Becoming Lean:The “Adkins Diet” for Companies Presented By: Patrick Shannon, Professor Department of Networking, Operations and Information Systems College of Business and Economics
Today’s Outline • Competitive Challenges • Putting Companies on a Lean Diet • The Lean Tools • Get on the Scale! – the Need to Measure • Some Examples and Results
Achieving Operational Excellence Right Products and Services • Customer Focus • “Make what we sell” not • “Sell what we make” • Innovation
Achieving Operational Excellence Right Products and Services • Customer Satisfaction • Centered on the Target • Reduced Variability • Both Products and Services • Relentless Pursuit of Improvement High Quality
Achieving Operational Excellence Right Products and Services Necessary But Not Sufficient High Quality
Achieving Operational Excellence Right Products and Services Necessary But Not Sufficient High Quality Based on Continuous Improvement & A Lean Manufacturing Philosophy On-Time Delivery Short Lead Times Flexibility Increased Reliability Customization Low Cost/Reduce Waste World Class Operational Execution
Perceived Value: The Ultimate Measure of a Lean Company Perceived Value = What the Customer Receives The Cost Why Does It Matter? Because the Company’s Life Expectancy Depends on it!!!
Perceived Value: The Ultimate Measure of a Lean Company In the Eyes of the Customer The Right Products and Services High Quality Delivery + + PV= Cost
The Motivation for Becoming Lean The New Economics: Old Way : Price = Cost + Profit Margin We set the price to assure the desired profit Now: Price - Cost = Profit Price is fixed (or falling) – customers have many options. How do we make a profit?
Most Companies Are Too Fat Need to Reduce Costs How? • without decimating our team members • without skimping on maintenance and quality • without weakening the company in the long run. Must eliminate/reduce waste – increase yield
The 8 Sources of Waste “The Bad Carbs” • Overproduction • Excess Inventory • Defects/Re-Work • Non Value Added Processing • Idle (Waiting) Time • Non Value Added Motions (people and machines) • Non Value Added Conveyance of Materials • Waste of People’s Talents and Time
Putting Companies on a Lean Diet • Lean focuses on eliminating waste in processes • Lean is about expanding capacity by reducing costs and shortening cycle times between order and delivery • Lean is about understanding what is important to the customer • Lean is not about eliminating people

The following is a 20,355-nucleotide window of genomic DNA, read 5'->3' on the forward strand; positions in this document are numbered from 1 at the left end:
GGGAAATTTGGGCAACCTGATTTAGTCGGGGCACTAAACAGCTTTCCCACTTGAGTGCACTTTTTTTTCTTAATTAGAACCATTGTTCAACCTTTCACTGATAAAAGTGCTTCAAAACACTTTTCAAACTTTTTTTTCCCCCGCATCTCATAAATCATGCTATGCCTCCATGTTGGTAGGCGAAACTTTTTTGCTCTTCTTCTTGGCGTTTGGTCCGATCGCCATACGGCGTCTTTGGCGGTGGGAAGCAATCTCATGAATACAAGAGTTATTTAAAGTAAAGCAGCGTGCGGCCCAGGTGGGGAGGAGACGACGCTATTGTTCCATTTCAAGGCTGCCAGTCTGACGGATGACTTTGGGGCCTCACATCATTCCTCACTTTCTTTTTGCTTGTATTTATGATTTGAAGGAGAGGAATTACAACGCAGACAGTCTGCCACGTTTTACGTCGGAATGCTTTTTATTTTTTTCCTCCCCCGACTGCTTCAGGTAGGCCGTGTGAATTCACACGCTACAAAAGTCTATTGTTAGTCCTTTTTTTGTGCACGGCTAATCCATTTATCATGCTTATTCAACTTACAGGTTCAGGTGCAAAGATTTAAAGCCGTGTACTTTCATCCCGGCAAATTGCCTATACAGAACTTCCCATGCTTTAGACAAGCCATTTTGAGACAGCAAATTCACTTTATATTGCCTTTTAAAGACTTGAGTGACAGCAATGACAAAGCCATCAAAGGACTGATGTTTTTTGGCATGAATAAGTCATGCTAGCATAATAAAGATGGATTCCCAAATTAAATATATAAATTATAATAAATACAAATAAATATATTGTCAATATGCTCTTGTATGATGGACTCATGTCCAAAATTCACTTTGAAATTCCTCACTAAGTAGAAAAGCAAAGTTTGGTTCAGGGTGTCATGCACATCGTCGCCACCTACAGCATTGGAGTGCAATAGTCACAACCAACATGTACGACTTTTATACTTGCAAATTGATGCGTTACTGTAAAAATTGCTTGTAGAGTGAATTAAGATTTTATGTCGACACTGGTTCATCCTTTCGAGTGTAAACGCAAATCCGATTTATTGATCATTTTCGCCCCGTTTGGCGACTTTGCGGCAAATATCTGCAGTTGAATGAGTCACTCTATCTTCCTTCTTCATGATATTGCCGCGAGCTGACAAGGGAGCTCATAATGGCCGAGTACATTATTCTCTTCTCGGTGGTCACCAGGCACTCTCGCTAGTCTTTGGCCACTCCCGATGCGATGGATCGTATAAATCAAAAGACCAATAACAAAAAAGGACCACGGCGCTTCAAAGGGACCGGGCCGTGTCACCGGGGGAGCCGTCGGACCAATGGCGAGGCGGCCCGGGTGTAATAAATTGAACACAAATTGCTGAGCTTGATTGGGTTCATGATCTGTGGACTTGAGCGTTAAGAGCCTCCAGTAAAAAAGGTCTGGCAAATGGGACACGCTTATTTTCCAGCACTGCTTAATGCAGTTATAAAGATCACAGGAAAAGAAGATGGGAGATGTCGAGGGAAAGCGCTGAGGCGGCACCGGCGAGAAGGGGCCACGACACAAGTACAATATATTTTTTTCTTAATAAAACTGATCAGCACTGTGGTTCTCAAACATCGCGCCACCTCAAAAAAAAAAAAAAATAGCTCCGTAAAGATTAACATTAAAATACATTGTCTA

Toyota Production System – TPSThe Beginning of Lean Manufacturing Tiachi Ohno – Toyota U.S. Beginning – New United Motor Manufacturing, Inc. NUMMI – Freemont California http://www.nummi.com/web_tour.html
Pull/Kanban Cellular/Flow TPM Root Cause VAM Quick Changeover Standardized Work Batch Reduction Kaizen 5S/ Visual Control 6-Sigma Theory of Constraints Value Stream Mapping The Basic Lean Tools Continuous Improvement
Value Stream Mapping Identify Problems/Issues
Lean Tool: Root Cause Analysis - USUAL APPROACH Problem Identified Firefighting!Immediate Containment Action Implemented Problem reoccurs elsewhere! Find someone to blame! PREFERRED APPROACH Solutions are applied across company and never return! Defined Root Cause Analysis Process Solutions validated with data Immediate Containment Action Implemented Problem Identified
Root Cause Example Identify Problem Project Is behind Schedule – Won’t Finish on Time
Immediate Action • Additional resources applied to help get the project team back on schedule • No new projects started until Root Cause Analysis completed
Root Cause 5 Why's Didn’t complete project on time Why?
Cause and Effect Diagram Procedures Personnel Lack of worker knowledge Poor project plan Poor project mgmt skills Lack of resources Didn’t complete project on time Inadequate computer programs Poor documentation Inadequate computer system Materials Equipment